The principles that rule this blog

Principles that will govern my thoughts as I express them here (from my opening statement):


  • Freedom of the individual should be as total as possible, limited only by the fact that nobody should be free to cause physical injury to another, or to deprive another person of his freedoms.
  • Government is necessary primarily to provide those services that private enterprise won't, or won't at a price that people can afford.
  • No person has a right to have his own beliefs on religious, moral, political, or other controversial issues imposed on others who do not share those beliefs.

I believe that Abraham Lincoln expressed it very well:

“The legitimate object of government is to do for a community of people whatever they need to have done, but cannot do, at all, or cannot
so well do, for themselves — in their separate, individual capacities.”


Comments will be invited, and I will attempt to reply to any comments that are offered in a serious and non-abusive manner. However, I will not tolerate abusive or profane language (my reasoning is that this is my blog, and so I can control it; I wouldn't interfere with your using such language on your own!)

If anyone finds an opinion that I express to be contrary to my principles, they are welcome to point this out. I hope that I can make a rational case for my comments. Because, in fact, one label I'll happily accept is rationalist.

Sunday, May 24, 2015

Hillary Clinton's supporters see nothing wrong?!!

Hillary Clinton still has supporters who seem to find nothing wrong with the Clinton Foundation's accepting large sums from foreign sources. The article I linked to above has a paragraph:

The Clinton Foundation story is almost perfectly designed to polarize Clinton’s supporters and opponents along traditional lines. Critics say donations from foreign governments and business interests with a stake in administration policy raise conflict-of-interest questions, but even the conservative author leading the charge on the issue, Peter Schweizer, acknowledges there’s no “direct evidence” linking Clinton to any specific quid pro quo deal. Whether you believe there’s more to the story than just bad “optics” mostly depends on whether you see it as merely the latest in a long line of trumped-up Clinton scandals that didn’t pan out or the newest example of those ruthless and corrupt Clintons flouting the rules for personal gain.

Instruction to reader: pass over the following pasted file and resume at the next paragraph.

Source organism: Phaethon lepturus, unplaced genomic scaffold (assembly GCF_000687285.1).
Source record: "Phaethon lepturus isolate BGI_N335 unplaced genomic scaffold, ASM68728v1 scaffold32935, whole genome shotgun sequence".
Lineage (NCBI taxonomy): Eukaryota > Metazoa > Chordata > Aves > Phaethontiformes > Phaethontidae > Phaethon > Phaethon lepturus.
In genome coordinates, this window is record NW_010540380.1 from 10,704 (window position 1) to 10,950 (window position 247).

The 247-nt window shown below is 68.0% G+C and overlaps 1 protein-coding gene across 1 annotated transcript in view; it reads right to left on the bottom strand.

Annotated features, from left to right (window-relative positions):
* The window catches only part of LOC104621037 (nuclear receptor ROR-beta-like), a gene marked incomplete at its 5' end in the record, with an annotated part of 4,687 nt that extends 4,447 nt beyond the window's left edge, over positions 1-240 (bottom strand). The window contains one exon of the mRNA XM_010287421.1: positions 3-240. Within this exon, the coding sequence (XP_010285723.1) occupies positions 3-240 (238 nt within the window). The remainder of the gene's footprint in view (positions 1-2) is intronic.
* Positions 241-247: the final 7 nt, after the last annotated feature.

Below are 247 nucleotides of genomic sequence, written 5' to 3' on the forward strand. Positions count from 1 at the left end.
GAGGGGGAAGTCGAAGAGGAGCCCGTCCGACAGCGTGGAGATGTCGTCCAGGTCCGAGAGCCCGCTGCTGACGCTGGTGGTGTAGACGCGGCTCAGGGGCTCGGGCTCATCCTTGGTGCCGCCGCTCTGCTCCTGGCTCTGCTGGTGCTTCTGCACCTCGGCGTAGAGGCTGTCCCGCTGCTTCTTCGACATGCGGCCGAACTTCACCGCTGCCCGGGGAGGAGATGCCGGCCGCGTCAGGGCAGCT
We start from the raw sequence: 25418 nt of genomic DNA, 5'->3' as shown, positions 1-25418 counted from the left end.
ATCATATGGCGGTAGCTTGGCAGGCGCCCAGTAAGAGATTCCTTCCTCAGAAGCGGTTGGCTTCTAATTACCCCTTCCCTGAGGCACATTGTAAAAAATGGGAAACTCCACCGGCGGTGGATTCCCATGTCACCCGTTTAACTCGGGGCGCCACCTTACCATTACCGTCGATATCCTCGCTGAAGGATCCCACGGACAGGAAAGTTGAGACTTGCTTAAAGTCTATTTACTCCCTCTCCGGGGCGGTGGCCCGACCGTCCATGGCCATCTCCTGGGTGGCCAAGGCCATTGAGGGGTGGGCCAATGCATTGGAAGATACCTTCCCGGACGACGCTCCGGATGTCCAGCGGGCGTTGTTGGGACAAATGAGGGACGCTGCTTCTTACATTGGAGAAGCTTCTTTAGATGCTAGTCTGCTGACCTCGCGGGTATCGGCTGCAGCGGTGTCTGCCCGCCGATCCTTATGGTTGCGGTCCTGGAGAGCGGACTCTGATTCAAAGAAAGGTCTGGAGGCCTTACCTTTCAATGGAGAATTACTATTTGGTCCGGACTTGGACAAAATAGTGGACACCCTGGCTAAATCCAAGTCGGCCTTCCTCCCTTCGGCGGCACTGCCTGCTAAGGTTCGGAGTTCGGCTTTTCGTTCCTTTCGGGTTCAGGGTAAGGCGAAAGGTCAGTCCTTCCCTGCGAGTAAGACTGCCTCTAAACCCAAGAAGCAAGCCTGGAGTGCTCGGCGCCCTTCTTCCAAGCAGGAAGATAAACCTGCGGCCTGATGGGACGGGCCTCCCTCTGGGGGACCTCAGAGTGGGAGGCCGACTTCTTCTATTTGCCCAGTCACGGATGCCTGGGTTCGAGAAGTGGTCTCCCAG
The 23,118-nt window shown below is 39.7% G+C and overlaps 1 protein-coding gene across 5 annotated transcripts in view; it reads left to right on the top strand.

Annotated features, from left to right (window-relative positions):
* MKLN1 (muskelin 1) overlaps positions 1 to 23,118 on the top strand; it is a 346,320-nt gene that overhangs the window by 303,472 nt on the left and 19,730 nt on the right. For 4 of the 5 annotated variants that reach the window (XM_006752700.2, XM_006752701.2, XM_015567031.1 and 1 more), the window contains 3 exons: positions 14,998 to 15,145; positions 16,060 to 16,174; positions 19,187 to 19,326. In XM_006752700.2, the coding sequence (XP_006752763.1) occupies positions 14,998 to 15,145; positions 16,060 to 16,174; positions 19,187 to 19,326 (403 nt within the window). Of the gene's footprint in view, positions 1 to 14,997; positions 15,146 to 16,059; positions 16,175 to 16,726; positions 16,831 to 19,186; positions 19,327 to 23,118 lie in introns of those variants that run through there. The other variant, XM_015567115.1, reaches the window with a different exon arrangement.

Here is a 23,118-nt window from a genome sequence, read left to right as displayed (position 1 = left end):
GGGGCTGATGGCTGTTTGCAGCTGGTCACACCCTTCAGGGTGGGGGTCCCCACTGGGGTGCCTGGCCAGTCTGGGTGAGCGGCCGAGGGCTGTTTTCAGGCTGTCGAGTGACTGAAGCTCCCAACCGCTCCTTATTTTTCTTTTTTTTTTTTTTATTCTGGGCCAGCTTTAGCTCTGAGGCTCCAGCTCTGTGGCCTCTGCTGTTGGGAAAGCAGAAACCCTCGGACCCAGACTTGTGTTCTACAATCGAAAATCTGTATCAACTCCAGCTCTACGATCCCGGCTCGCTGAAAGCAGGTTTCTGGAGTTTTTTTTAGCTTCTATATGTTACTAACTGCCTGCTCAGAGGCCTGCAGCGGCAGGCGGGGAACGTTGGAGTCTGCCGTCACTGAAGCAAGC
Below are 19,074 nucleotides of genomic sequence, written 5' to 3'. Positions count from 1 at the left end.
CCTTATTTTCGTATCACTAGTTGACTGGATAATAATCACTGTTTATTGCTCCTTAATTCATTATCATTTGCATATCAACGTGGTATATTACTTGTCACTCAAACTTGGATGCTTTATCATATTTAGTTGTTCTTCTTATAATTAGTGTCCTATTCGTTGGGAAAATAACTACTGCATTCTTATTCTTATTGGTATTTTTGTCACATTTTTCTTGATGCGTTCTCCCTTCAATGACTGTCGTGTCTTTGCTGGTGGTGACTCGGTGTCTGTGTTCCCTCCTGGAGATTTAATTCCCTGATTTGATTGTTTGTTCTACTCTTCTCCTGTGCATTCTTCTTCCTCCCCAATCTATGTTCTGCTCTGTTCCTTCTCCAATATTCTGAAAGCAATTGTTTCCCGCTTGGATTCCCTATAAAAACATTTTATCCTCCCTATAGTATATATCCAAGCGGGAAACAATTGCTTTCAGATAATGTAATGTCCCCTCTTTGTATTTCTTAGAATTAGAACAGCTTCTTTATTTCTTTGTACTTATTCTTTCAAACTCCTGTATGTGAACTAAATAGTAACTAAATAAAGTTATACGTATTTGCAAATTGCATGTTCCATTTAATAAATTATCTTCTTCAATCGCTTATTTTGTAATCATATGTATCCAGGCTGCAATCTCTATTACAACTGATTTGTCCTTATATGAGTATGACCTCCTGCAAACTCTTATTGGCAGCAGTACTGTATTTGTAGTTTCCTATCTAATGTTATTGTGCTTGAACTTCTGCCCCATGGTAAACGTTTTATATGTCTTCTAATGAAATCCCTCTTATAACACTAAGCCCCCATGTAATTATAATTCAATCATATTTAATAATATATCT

But my question — and I asked it of my wife, an enrolled Democrat who would like to see a woman President — is “Do you want a President who might feel herself beholden to a foreign party?” And she was responsive to it exactly the way I am. It is not a minor thing. It's a lot more serious than whether the Governor of New Jersey knew his underlings were going to block a lane on the George Washington Bridge.

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